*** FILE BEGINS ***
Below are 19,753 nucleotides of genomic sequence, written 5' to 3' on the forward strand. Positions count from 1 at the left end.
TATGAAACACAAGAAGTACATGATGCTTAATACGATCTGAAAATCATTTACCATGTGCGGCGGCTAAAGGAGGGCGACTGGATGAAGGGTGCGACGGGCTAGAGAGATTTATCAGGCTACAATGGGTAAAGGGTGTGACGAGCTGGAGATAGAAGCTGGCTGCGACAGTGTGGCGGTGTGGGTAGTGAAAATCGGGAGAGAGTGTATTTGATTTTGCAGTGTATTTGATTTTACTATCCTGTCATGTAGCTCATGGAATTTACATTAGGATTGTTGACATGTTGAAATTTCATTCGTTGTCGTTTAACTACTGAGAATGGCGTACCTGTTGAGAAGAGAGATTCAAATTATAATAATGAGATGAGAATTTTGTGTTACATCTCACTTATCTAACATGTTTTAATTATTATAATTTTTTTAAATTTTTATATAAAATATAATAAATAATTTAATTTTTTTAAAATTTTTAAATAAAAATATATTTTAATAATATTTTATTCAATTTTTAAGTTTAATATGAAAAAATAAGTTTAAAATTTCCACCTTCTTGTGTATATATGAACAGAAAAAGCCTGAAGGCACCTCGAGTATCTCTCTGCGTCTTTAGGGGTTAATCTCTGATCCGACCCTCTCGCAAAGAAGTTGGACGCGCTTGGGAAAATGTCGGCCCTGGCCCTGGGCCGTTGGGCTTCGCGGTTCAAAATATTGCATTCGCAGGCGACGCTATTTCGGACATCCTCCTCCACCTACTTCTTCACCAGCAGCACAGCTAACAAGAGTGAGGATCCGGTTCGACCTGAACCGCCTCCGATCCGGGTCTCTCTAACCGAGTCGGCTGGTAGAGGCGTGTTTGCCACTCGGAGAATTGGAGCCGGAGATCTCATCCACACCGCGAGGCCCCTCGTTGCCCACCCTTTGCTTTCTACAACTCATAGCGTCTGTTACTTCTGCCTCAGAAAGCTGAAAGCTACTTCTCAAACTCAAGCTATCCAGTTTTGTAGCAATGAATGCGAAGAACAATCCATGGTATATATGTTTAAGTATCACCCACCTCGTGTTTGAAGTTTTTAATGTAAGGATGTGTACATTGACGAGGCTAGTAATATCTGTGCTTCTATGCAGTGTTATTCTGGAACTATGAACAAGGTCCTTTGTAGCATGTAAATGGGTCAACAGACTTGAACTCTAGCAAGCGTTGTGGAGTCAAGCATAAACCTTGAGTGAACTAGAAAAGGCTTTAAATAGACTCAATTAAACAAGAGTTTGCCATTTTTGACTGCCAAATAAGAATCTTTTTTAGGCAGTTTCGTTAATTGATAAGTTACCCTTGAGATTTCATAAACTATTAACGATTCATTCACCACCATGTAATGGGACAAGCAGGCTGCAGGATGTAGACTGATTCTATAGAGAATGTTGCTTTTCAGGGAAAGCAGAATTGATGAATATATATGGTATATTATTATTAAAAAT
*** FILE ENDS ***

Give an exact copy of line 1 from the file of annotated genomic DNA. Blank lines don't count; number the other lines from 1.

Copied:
Below are 19,753 nucleotides of genomic sequence, written 5' to 3' on the forward strand. Positions count from 1 at the left end.